Senate appropriators meet with the administrators of the National Aeronautics and Space Administration and for the National Science Foundation at 9:30 am to discuss their FY25 budgets ($25.4 billion and $10.2 billion respectively). Each agency has dedicated about 10 percent of their budget to climate science. At 10 am, Secretary Jennifer Granholm and National Nuclear Security Administration head Jill Hruby will discuss the $51.4 billion U.S. Department of Energy budget, focusing on the nuclear arsenal.

Sen. Tom Carper (D-Del.) chairs a hearing on state and local perspectives on efforts to improve reuse and recycling with North Carolina environmental official Elizabeth Biser, Seattle trash manager Susan Fife-Ferris, and recycling lobbyist Cody Marshall, after a markup of the Water Resources Development Act and other legislation that begins at 9:45 am.

At 2:30 pm, Sen. John Hickenlooper (D-Colo.) chairs a hearing on mining health and safety standards with the Government Accountability Office’s Cindy Brown Barnes, director of the Stone Mountain Black Lung program Dr. Drew Harris, United Mine Workers president Cecil Roberts, and mine-safety engineering professor Steven Schafrik.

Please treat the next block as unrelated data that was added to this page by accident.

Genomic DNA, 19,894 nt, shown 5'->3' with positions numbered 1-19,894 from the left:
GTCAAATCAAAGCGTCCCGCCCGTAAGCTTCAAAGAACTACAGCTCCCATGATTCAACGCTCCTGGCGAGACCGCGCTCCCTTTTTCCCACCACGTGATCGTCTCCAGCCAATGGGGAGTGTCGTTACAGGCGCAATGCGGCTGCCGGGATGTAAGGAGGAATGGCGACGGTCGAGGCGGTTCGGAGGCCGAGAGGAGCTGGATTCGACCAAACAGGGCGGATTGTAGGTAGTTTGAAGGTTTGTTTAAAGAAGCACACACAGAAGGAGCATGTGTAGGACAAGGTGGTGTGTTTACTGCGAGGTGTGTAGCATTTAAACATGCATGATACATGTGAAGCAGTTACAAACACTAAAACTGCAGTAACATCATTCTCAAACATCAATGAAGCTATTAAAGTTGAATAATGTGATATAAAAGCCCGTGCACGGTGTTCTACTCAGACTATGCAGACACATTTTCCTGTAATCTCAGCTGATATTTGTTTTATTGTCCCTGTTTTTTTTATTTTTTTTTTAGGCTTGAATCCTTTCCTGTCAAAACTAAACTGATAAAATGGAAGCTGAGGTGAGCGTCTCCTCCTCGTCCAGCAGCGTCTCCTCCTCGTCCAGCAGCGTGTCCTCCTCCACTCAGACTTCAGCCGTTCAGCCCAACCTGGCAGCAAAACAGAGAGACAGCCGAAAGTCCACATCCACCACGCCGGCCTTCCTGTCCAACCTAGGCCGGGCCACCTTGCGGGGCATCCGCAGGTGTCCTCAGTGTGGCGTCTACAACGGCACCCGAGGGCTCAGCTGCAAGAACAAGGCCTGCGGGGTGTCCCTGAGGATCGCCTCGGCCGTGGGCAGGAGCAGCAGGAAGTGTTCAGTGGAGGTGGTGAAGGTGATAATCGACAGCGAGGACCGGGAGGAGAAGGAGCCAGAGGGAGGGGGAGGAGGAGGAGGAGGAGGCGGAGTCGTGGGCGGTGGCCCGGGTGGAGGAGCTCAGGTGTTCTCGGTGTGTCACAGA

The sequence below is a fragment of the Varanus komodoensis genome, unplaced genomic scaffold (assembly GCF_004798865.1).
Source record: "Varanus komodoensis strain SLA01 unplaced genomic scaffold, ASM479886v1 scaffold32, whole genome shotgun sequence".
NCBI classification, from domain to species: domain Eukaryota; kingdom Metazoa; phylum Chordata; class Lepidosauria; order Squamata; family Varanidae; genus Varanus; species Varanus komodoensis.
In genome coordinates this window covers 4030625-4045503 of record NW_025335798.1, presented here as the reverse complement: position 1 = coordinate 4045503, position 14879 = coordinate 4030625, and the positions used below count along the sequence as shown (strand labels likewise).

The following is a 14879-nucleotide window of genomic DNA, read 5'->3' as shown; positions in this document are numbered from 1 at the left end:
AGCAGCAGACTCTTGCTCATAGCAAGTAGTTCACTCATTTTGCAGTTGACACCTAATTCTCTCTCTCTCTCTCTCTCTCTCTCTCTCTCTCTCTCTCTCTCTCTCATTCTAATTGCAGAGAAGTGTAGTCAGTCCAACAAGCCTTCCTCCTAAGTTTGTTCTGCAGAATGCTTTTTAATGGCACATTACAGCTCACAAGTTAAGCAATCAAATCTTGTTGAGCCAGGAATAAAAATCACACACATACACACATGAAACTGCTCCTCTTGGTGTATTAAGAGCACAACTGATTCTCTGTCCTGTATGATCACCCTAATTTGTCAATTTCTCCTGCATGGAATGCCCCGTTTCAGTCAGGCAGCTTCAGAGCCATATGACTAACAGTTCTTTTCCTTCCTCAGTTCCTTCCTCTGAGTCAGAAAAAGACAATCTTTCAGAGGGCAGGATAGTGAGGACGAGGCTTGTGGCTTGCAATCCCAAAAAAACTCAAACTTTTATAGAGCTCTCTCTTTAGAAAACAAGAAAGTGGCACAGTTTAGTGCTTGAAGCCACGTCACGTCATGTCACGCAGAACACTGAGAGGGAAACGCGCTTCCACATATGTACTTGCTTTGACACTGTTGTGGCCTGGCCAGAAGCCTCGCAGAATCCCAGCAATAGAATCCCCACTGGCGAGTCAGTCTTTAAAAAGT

On the other side of the Capitol, there are two House Natural Resources subcommittee hearings:

Thursday, May 23

At 9 am, the full House Oversight committee holds an oversight hearing of the U.S. Department of Energy.

At 10 am, the House Natural Resources Energy and Mineral Resources subcommittee looks at the budget request for the agencies within the Department of Interior that manage offshore energy—the Bureau of Ocean Energy Management, the Bureau of Safety and Environmental Enforcement, and the Office of Natural Resources Revenue. The FY 2025 budget request for BOEM is $242 million, including $67.5 million for oil and gas, $52 million for offshore wind, $15 million for ocean mining, and $87 million for environmental programs. The BSEE budget request is $252.6 million, including $12 million to plug and abandon orphaned offshore wells, $12.6 million to support offshore wind projects, and $15.1 million for oil spill research.

Also at 10 am, the Senate health committee holds a markup of the East Palestine Health Impact Monitoring Act and other legislation.